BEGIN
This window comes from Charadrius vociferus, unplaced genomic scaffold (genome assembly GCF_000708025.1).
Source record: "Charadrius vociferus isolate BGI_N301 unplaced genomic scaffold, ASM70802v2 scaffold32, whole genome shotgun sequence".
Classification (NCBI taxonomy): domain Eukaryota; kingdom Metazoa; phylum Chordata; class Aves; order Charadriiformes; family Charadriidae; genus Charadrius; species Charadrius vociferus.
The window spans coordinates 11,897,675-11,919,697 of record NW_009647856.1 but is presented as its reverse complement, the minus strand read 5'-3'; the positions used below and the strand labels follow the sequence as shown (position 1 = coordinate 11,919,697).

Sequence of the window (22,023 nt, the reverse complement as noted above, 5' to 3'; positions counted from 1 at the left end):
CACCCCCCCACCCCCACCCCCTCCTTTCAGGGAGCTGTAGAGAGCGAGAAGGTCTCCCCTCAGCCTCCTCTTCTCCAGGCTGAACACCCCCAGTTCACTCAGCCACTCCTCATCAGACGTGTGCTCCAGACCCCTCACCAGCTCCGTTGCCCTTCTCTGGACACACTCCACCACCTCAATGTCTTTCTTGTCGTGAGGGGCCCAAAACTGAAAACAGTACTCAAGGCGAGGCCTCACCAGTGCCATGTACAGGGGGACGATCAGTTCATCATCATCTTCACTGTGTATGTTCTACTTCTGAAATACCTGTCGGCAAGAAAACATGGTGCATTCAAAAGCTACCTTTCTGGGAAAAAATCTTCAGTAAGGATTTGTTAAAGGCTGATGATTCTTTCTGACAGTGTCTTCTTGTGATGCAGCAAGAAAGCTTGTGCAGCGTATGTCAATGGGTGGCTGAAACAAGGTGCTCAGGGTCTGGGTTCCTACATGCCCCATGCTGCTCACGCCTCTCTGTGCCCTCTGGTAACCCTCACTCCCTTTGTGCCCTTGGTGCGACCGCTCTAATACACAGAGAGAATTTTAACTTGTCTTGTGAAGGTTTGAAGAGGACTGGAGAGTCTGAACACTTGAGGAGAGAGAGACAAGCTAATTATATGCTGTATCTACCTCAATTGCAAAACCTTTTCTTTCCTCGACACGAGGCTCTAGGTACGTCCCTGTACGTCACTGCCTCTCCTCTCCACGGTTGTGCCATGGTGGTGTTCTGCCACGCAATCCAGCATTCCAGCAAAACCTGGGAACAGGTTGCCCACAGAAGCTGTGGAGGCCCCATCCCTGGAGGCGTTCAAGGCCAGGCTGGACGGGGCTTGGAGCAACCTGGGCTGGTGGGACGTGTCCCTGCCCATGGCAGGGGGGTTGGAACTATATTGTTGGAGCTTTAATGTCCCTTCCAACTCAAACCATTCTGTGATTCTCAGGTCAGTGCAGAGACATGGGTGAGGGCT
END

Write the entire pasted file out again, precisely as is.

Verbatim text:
This window comes from Charadrius vociferus, unplaced genomic scaffold (genome assembly GCF_000708025.1).
Source record: "Charadrius vociferus isolate BGI_N301 unplaced genomic scaffold, ASM70802v2 scaffold32, whole genome shotgun sequence".
Classification (NCBI taxonomy): domain Eukaryota; kingdom Metazoa; phylum Chordata; class Aves; order Charadriiformes; family Charadriidae; genus Charadrius; species Charadrius vociferus.
The window spans coordinates 11,897,675-11,919,697 of record NW_009647856.1 but is presented as its reverse complement, the minus strand read 5'-3'; the positions used below and the strand labels follow the sequence as shown (position 1 = coordinate 11,919,697).

Sequence of the window (22,023 nt, the reverse complement as noted above, 5' to 3'; positions counted from 1 at the left end):
CACCCCCCCACCCCCACCCCCTCCTTTCAGGGAGCTGTAGAGAGCGAGAAGGTCTCCCCTCAGCCTCCTCTTCTCCAGGCTGAACACCCCCAGTTCACTCAGCCACTCCTCATCAGACGTGTGCTCCAGACCCCTCACCAGCTCCGTTGCCCTTCTCTGGACACACTCCACCACCTCAATGTCTTTCTTGTCGTGAGGGGCCCAAAACTGAAAACAGTACTCAAGGCGAGGCCTCACCAGTGCCATGTACAGGGGGACGATCAGTTCATCATCATCTTCACTGTGTATGTTCTACTTCTGAAATACCTGTCGGCAAGAAAACATGGTGCATTCAAAAGCTACCTTTCTGGGAAAAAATCTTCAGTAAGGATTTGTTAAAGGCTGATGATTCTTTCTGACAGTGTCTTCTTGTGATGCAGCAAGAAAGCTTGTGCAGCGTATGTCAATGGGTGGCTGAAACAAGGTGCTCAGGGTCTGGGTTCCTACATGCCCCATGCTGCTCACGCCTCTCTGTGCCCTCTGGTAACCCTCACTCCCTTTGTGCCCTTGGTGCGACCGCTCTAATACACAGAGAGAATTTTAACTTGTCTTGTGAAGGTTTGAAGAGGACTGGAGAGTCTGAACACTTGAGGAGAGAGAGACAAGCTAATTATATGCTGTATCTACCTCAATTGCAAAACCTTTTCTTTCCTCGACACGAGGCTCTAGGTACGTCCCTGTACGTCACTGCCTCTCCTCTCCACGGTTGTGCCATGGTGGTGTTCTGCCACGCAATCCAGCATTCCAGCAAAACCTGGGAACAGGTTGCCCACAGAAGCTGTGGAGGCCCCATCCCTGGAGGCGTTCAAGGCCAGGCTGGACGGGGCTTGGAGCAACCTGGGCTGGTGGGACGTGTCCCTGCCCATGGCAGGGGGGTTGGAACTATATTGTTGGAGCTTTAATGTCCCTTCCAACTCAAACCATTCTGTGATTCTCAGGTCAGTGCAGAGACATGGGTGAGGGCT